The state of knowledge about antibiotic resistance gets a powerful update today with a new report from the think tank known as CDDEP—the Center for Disease Dynamics, Economics and Policy—and what it has to say, about the rise in resistance around the world, is disturbing.
The report, called The State of The World’s Antibiotics 2015, brings together data from sources that have never been aggregated before: public surveillance programs and private laboratory networks from most regions of the world. The data paints a dismaying picture of antibiotic use and resistance rising in areas where international attention and policy haven’t yet focused: the developing economies where the drugs are easily available but national strategies to contain their use don’t exist or are just being launched.
The industrialized world can’t escape criticism though. The data the report harvests makes clear that rising resistance and lack of policy attention to it are critical issues worldwide.
“Antibiotic resistance is now clearly a problem in both the developed world and developing countries,” Ramanan Laxminarayan, a co-author of the report and CDDEP’s founder, told me by phone. “Things are about to get a lot worse before they get better.”
The gap between knowledge and action is vividly displayed in CDDEP’s potent online charting tool, called ResistanceMap, which now contains data on antibiotic use in 69 countries and on antibiotic resistance in 12 bacteria from 39 countries. In its on-demand visualizations you can see, for instance, that in India, the common bacterium E. coli is well on its way to untreatable, while in the United States, resistance to the last-resort class of drugs called carbapenems has risen sharply across just 10 years.
A particular strength of the 80-page report is the clear links it draws between antibiotic resistance and antibiotic use, and between antibiotic use and the event and actions that drive it. It documents, for instance, that 80 percent of antibiotics globally are used outside hospitals, where there is less attention to whether the right drug is being prescribed for the right amount of time. (That is, if the drug even was prescribed: in the developing world, antibiotics might be purchased over the counter without any medical involvement at all.) But the industrialized world comes in for blame as well: Though antibiotic use is rising most rapidly in the emerging BRIC economies (Brazil, Russia, Indian and China), the highest per capita user remains the United States.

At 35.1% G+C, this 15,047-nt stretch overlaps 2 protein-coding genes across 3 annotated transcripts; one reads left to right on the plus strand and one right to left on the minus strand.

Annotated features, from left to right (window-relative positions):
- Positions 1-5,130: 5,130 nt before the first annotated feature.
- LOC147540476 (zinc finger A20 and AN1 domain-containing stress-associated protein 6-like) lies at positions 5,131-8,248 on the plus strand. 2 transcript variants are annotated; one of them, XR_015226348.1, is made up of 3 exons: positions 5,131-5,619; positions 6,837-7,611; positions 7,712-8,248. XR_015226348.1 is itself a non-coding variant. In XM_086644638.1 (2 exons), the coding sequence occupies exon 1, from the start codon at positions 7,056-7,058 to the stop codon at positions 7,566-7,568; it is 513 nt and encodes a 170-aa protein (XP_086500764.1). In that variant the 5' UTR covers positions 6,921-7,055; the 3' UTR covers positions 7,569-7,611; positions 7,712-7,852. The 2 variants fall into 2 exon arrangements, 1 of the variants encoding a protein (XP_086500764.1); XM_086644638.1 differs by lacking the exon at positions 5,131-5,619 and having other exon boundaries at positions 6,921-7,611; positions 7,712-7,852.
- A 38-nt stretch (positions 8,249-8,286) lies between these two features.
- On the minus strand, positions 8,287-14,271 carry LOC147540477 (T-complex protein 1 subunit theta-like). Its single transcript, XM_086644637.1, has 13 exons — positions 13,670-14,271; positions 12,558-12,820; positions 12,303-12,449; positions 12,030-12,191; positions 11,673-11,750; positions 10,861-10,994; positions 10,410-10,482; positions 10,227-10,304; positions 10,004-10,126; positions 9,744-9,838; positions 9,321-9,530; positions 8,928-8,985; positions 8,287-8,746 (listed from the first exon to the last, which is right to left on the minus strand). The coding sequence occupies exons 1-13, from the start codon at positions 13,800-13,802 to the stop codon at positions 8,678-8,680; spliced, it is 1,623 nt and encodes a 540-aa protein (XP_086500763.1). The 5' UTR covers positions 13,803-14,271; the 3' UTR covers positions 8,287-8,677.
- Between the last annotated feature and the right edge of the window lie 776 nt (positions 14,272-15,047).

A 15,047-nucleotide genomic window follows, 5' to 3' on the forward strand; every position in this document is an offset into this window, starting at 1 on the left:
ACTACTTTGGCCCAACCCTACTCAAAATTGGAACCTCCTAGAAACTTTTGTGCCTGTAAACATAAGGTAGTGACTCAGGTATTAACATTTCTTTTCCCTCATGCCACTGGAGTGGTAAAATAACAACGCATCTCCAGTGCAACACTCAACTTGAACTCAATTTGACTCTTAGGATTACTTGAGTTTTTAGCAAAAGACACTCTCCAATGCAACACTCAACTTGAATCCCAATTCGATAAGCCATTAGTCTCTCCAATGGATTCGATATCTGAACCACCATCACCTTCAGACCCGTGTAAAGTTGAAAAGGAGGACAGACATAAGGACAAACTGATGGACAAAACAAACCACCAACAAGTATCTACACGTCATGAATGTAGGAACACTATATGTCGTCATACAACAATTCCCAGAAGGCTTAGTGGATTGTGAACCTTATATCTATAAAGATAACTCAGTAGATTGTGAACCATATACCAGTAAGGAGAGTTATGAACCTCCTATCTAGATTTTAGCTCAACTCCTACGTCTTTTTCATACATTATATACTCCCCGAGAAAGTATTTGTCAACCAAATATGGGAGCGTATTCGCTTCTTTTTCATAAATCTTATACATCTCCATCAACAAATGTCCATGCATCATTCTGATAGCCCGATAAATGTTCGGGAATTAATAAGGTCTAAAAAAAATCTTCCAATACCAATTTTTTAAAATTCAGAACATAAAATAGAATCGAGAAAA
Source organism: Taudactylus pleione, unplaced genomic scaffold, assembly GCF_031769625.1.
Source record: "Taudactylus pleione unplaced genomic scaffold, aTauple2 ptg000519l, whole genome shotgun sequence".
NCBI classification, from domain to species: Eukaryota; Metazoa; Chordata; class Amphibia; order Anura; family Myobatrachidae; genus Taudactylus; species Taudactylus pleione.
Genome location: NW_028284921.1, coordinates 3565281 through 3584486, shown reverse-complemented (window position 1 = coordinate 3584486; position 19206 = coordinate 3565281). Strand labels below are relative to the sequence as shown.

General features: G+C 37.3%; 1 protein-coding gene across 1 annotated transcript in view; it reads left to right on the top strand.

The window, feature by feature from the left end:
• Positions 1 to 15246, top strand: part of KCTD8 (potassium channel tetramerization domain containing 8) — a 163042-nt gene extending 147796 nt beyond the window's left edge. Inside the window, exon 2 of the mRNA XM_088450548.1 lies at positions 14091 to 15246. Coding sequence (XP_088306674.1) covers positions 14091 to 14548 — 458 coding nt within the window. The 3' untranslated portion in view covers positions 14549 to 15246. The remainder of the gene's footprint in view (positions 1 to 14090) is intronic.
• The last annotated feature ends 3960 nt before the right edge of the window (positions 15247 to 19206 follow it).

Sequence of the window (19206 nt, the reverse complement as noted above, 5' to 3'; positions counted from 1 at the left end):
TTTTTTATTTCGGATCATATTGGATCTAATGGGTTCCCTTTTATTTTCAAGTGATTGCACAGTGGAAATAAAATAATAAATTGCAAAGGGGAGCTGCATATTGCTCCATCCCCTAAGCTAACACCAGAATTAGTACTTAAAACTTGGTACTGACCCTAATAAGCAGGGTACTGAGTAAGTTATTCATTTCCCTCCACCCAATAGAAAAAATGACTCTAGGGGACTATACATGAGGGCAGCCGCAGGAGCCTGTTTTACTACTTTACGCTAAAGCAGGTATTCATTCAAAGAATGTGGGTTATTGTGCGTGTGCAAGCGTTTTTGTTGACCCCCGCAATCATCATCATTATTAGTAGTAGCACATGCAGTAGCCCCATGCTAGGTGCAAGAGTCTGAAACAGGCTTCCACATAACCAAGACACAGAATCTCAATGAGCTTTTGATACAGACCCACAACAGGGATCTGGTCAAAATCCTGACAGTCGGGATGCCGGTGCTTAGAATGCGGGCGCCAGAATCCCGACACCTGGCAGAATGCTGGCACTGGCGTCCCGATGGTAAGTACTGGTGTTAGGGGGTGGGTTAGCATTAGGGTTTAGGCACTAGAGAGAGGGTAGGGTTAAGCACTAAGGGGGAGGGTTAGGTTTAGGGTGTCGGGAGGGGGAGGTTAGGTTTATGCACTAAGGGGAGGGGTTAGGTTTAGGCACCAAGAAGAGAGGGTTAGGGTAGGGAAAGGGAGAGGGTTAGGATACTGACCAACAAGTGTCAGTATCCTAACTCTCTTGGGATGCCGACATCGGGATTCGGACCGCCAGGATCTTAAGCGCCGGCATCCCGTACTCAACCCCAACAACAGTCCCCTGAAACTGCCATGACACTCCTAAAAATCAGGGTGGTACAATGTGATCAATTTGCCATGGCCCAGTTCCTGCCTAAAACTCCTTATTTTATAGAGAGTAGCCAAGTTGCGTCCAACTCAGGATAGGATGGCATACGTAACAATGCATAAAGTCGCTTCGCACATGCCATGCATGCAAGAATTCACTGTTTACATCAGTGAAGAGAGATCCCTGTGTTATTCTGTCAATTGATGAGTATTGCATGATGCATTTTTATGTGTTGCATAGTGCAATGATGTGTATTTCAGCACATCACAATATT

Troublingly, that rising consumption worldwide takes in the most precious last-ditch drugs. Carbapenem use rose by 40 percent between 2000 and 2010, and the use of the very last-resort drug class polymixins rose by 13 percent. Sales of those drugs are rising fastest in India, Pakistan and Egypt, and many of those sales are retail, outside countries’ healthcare systems.
The CDDEP report also scrutinizes the use of antibiotics in agriculture worldwide. It finds that campaigns to reduce the use of the drugs in animals that are not sick—that is, for growth promotion and the prevention of disease—are having some effect, but that many more countries are turning to the drugs as their national economies, and spending on meat, both rise.
The report devotes a section to a proposal that is likely to be controversial: It argues that high-profile campaigns to increase production of new antibiotics are missing the point. The answer to misuse and resistance, it says, is not filling the so-called “empty pipeline” of new drugs, but coming up with ways to curb the use of any antibiotics—because without changes in behavior, new drugs will be rendered ineffective as quickly as older ones were.
“I can’t emphasize this enough,” Laxminarayan told me. “We’re making a mistake focusing on the supply of new antibiotics. The private market is already showing it is perfectly capable of coming up with new drugs, though they are expensive. We are not investing the kinds of money we need to to conserve the effectiveness of antibiotics and to change the system of incentives in which we are using them. If we don’t address stewardship, we are doomed to failure.”
In a change from lengthy policy proposals issued, for instance, by the World Health Organization and the Centers for Disease Control and Prevention, the CDDEP report proposes that the resistance and misuse problems it enumerates can be addressed with just six actions, covering the behavior of medicine, agriculture, everyday citizens—and, crucially, political systems. It calls for the creation of national antibiotic-resistance strategies in every country, contending that every country can begin to work on the problem no matter the state of its economy.
“There is this notion that antimicrobial resistance is an evergreen problem, that it is not actionable, that it requires too much of developing countries,” Laxminarayan told me. “I think that’s wrong. The things that will make a difference are very doable, and we should be doing them, right away.”